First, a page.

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The Daily Tar Heel

'Harry Potter' Enchants Fans, Critics Alike

But you just can't bring yourself to do it -- Harry's first movie is great. It's enchanting and as imaginative and entertaining as any movie this year. Readers and nonreaders alike would be hard-pressed to find much wrong with the film.

After being orphaned as a baby, pre-adolescent Harry Potter (newcomer Daniel Radcliffe) sleeps in a cupboard under the stairs of his adoptive parents' present-day home. Invitations for Harry begin to arrive from the Hogwarts School of Witchcraft and Wizardry. It's only then that Harry becomes aware of his magical lineage and blessed destiny.

Much has been made of Radcliffe's supposedly stilted acting (where's Haley Joel Osment when you need him?), but he's perfectly fine as the bespectacled boy wizard.

Maybe he ooh's and ahh's a bit too much, but that's director Chris Columbus' fault. He's a Spielberg clone, but up until now he hasn't lived up to his teacher's good name.

If anything, Radcliffe's performance suffers only in comparison to those of Harry's two wizard-in-training friends, Ron (Rupert Grint) and Hermione (Emma Watson). Grint is funny as the hapless Ron, and Watson steals most of her scenes as know-it-all Hermione.

The film's brilliant stroke is its adult casting; the wise and weird faculty of Hogwarts is filled with British acting greats like Maggie Smith and Richard Harris.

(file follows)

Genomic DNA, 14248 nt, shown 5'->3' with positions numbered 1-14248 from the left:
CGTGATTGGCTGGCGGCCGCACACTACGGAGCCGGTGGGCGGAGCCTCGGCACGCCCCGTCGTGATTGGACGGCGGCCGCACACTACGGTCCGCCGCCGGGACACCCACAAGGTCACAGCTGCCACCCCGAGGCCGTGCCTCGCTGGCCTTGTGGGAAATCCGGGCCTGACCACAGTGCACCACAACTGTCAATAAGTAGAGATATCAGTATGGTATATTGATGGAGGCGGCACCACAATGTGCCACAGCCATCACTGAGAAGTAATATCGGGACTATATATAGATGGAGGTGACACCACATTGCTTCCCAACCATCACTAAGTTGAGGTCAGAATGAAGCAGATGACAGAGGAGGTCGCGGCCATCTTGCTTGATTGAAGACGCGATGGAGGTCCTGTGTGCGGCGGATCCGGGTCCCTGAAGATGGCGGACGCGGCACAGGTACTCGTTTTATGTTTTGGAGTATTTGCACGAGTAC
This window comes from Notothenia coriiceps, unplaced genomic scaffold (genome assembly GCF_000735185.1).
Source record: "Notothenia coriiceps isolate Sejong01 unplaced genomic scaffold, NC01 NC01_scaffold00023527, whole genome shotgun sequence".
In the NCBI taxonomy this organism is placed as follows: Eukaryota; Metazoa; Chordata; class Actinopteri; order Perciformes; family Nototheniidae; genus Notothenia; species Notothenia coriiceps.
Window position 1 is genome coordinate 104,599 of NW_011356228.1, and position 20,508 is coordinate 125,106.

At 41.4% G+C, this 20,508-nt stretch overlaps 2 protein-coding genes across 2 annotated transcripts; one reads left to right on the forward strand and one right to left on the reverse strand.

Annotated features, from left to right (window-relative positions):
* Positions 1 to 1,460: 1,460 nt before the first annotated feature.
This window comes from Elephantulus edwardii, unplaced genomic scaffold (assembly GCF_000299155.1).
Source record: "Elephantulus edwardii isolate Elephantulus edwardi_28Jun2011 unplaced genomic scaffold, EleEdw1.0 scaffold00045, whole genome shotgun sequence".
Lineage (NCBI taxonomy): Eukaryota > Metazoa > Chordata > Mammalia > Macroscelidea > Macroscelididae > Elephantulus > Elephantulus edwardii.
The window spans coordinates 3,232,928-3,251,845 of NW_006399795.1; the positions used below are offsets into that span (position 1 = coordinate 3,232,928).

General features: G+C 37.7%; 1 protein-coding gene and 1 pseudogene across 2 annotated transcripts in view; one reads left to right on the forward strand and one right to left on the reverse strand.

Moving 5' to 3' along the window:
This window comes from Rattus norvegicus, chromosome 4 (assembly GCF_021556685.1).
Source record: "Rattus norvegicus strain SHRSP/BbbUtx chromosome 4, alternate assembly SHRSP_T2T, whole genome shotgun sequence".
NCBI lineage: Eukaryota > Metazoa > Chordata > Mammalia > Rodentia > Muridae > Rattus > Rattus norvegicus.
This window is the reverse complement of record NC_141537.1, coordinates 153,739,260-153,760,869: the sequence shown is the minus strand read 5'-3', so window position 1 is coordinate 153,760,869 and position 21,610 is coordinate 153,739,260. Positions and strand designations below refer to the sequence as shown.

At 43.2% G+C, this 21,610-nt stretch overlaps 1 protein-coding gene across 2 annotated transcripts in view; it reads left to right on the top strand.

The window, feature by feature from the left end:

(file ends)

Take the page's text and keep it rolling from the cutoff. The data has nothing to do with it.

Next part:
Alan Rickman sneers memorably as Professor Snape, and Robbie Coltrane is a standout as gentle giant gamekeeper Hagrid. The weight they add to the film cannot be measured.

But the real stars, however lauded the cast, are the sets. Hogwarts is fantastically realized, from its floating candles to moving staircases. A scene of Quidditch -- a high-wire sport played on broomsticks -- is exciting and complex without seeming fake. The details poured into each scene in the film, from floorboards to bookshelves, fill out the movie.

It's a funny film, too, but not as clever as the book. Little of J.K. Rowling's book has been excised for the film, but the greatest loss in transition was the constant wit of Rowling's writing.

Therein lies Columbus' only misstep: He didn't cut anything out. Even though every plot development feels proper within the film, a 2 1/2 hour children's film about wonder seems less wondrous with every passing hour.

It's too long, and what's worse, it feels long. That's the unfortunate burden of movies based on books, and all the special effects in the world won't make you check your watch any less.

Overlong or not, "Harry Potter" is spellbinding. Anti-Potterheads might try to deny it, and anything as successful as this movie always faces a requisite backlash -- most of the time deservedly.

But "Harry Potter" beats the odds, and will probably continue to do so every Thanksgiving for the next six years -- which will probably piss people off even more.

The Arts & Entertainment Editor can be reached at artsdesk@unc.edu.

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